Nearly half the vehicles in Beijing will be ordered off the
roads during the "Good Luck Beijing" sports events to test the
city's air quality. Test results will be used to revise the
Olympic Air Quality Guarantee Scheme.
In an interview with the Beijing News on August 9, Ms.
Tang Xiaoyan, an expert invited for the drafting of this scheme,
member of the Chinese Academy of Engineering, professor at Peking
University, and scientific advisor for the Beijing municipal
government, talked about this air quality test and traffic
restrictions during the Olympic test events.
The Beijing News (BN): Beijing has
ordered some vehicles off the roads to test the air quality. How
important is air quality to the Olympics?
Tang Xiaoyan (Tang): Since 1998, Beijing has
taken measures to control air pollution, and air quality has
consequently improved. For next year's Olympics, air quality is of
the utmost importance to the athletes. The key issue is to prevent
high concentrations of air pollutants.
BN: In which aspects will air pollutants be
Tang: Take inhalable particles for example.
This kind of pollutant contains many small particles which cause
atmospheric visibility to decline. The particles consist of even
smaller particulates, their size ranging from nano to micrometer.
They can enter into the human body very easily, and if they get
into the respiratory tract, or even the lungs, respiration might be
affected. So air quality must be guaranteed for the sake of the
BN: Has air quality been taken into
consideration in Beijing's bid for the Olympics?
Tang: In its bid for the Olympics, Beijing promised to keep air
quality in line with national standards and try to meet WHO
Last year, the Beijing municipal government invited a group of
experts to carry out research on air quality during the Olympics.
They have studied the desirable standards, goals, as well as
measures to be taken. An Olympic Air Quality Guarantee Scheme has
been submitted to the municipal government, covering the city
itself as well as its surrounding areas.
BN: What pollution controls are covered in the
Tang: It includes controls on coal burning,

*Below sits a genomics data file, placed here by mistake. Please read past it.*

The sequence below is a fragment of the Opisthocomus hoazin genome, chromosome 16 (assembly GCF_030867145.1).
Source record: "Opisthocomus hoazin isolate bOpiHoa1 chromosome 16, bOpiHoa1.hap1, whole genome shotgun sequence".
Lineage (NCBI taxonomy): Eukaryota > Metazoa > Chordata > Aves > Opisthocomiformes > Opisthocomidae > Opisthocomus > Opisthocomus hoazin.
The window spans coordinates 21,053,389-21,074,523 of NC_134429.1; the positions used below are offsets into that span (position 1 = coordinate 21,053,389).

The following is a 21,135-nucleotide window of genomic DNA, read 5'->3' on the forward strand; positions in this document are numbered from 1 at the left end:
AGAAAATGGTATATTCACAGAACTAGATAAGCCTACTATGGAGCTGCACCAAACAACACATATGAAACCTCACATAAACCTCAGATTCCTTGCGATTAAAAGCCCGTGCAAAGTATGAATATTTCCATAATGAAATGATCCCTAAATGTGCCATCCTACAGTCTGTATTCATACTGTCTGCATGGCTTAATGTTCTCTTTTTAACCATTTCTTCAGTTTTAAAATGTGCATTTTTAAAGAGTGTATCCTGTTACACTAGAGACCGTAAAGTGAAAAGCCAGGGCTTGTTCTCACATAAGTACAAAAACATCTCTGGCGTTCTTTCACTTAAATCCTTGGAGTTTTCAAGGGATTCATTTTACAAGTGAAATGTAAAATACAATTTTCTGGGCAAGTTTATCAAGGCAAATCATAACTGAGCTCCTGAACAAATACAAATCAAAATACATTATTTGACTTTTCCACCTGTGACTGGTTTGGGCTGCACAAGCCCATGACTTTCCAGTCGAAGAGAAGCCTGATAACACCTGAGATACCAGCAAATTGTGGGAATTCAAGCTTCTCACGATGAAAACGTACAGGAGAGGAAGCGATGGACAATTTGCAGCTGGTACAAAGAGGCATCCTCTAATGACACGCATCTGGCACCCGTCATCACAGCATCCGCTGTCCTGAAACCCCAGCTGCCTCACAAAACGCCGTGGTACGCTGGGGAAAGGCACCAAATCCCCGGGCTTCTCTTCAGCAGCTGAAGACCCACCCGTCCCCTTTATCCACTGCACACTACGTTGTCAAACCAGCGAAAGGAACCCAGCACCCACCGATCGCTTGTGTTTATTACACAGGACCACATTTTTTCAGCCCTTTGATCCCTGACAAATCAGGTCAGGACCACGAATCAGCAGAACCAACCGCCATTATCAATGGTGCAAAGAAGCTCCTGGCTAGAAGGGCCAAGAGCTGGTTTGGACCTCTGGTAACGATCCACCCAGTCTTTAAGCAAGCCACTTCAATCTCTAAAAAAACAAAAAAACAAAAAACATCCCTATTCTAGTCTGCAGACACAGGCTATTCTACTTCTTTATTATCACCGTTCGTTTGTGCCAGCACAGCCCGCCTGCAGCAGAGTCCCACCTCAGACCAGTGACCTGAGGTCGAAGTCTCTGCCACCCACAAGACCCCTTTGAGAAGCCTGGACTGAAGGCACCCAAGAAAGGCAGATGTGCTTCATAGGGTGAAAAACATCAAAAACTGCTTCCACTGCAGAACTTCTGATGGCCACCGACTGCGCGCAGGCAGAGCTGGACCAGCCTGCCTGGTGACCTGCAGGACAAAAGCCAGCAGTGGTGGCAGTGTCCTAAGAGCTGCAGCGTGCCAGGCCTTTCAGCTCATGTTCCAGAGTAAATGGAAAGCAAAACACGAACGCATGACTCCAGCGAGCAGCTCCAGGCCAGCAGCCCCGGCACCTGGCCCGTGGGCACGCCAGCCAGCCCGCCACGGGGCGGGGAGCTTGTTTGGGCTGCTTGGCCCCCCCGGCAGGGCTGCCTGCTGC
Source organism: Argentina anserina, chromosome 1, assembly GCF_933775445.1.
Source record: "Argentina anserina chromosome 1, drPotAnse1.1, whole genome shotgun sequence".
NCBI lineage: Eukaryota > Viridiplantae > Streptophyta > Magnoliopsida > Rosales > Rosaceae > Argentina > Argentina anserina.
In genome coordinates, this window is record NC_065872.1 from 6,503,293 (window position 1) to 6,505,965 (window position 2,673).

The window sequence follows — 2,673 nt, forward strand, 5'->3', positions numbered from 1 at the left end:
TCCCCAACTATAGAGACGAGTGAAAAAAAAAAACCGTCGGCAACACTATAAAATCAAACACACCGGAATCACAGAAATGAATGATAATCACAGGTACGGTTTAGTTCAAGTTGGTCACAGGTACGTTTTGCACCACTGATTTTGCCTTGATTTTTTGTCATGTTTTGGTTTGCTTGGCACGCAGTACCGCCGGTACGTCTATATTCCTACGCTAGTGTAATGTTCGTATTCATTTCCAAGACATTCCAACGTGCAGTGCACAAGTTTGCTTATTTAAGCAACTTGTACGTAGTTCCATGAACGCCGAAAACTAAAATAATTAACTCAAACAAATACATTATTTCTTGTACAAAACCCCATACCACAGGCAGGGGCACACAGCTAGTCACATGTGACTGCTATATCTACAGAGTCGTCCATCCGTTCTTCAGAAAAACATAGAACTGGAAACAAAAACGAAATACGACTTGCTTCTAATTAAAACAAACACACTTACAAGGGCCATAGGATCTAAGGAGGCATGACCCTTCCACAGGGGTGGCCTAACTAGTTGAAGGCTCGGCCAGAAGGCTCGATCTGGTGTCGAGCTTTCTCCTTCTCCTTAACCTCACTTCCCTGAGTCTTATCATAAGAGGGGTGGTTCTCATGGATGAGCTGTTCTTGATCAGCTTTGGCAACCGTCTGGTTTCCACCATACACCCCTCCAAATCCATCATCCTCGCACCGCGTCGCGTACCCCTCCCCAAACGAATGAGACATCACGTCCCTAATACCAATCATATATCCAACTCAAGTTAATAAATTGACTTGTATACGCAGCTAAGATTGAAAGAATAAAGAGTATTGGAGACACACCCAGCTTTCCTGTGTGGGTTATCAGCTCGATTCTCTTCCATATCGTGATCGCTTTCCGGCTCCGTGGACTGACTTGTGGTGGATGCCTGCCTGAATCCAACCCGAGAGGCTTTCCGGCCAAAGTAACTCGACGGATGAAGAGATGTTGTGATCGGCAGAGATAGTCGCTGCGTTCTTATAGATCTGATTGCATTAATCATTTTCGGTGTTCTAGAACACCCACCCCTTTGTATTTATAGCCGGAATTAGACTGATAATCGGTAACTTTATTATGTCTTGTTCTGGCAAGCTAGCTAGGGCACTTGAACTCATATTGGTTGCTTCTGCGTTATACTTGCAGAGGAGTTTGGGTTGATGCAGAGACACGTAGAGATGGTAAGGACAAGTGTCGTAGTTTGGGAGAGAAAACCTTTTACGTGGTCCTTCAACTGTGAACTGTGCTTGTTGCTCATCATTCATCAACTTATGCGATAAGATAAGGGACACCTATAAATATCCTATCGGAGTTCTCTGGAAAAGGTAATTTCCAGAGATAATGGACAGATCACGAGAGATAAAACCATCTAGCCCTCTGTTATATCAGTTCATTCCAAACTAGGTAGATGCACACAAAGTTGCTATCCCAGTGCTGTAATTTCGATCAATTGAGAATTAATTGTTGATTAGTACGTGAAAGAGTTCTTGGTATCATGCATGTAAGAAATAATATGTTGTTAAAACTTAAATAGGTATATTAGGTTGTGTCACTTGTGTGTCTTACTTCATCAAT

industrial emissions, vehicle emissions, and raised dust.
Optimistic for Traffic Drill
From August 17 to 20, about 1.3 million vehicles – nearly half
of the total 3 million in Beijing – will be banned from roads as
part of pre-Olympic tests.
During the drill, vehicles with license plates ending in an odd
number will be allowed on the roads on August 17 and 19, and plates
ending in an even number permitted on August 18 and 20.
Most citizens say they would support the
20 metro and bus riders and 20 private car drivers were
interviewed by the Beijing News last Thursday, and all
said the four-day-drill would not seriously impede their
Most of those who typically take public transport are not car
owners. They believe that Beijing should take actions to cut down
on number of private cars out on the streets. "I would applaud the
decision even if it were for the whole year," said Ms. Liao, who
lives in the Fangzhuang area.
Two private car drivers echoed her view: "Beijing's traffic
congestion will never be eased if people feel they must drive
everywhere. The city would be better off with some vehicles
Another 10 drivers said they would manage to do without a car
for the drill. They believe the small sacrifice would be worthwhile
for the Olympic Games.
All of the 40, however, shared a common concern: Is the city's
public transport system capable of handling an extra million
Will public transport crush under pressure?
1.3 million vehicles kept away from the roads would add massive
pressure to the public transport system, and many fear a breakdown
during rush hours.
An official from the Beijing Municipal Committee of
Communication noted that the government would take the necessary
actions to increase transport capacity in downtown and the suburbs,
large communities in particular.
Moreover, over 95 percent of the 66,000 taxis in the capital
would be available for passengers from August 17 to 20, with some
stationed at major stadiums for contingencies. Rush hour services
of metro systems will be extended to three hours, 6:30 AM to 9:30
AM, from the usual two hours, 7 AM to 9 AM.
In addition, intervals between trains of Metro Line 1 and Line 2
will be shortened during non-peak times, and ten backup trains will
Vehicles Ordered off Road for
Beijing yesterday announced a drill to test the effectiveness of
the Olympic host city's efforts to improve air quality and ease
From August 17 to 20, about 1.3 million vehicles - nearly half
of the total 3 million in the city - will be ordered off the roads
as part of pre-Olympic tests, according to the capital city's
environmental and traffic authorities.
On August 17 and 19 (Friday and Sunday), only vehicles with the
license plate number ending with the odd numeral will be allowed on
On August 18 and August 20 (Saturday and Monday), it's plates
ending with an even number.
The rule applies to Beijing-registered vehicles as well as those
from outside the city.
Du Shaozhong, spokesman for the Beijing Environmental Protection
Bureau, said air quality will be monitored during the
"Let's see the correlation between air quality and the number of
running vehicles," he said.
"Data from the tests will be collected and analyzed to improve
air quality," Du said, adding vehicle emissions are a leading cause
of urban pollution.
In addition to the 27 air quality monitoring stations spread
across all the 18 districts and counties, three new stations and
two new mobile monitor vehicles will be put to use, he added.
(China.org.cn August 13, 2007)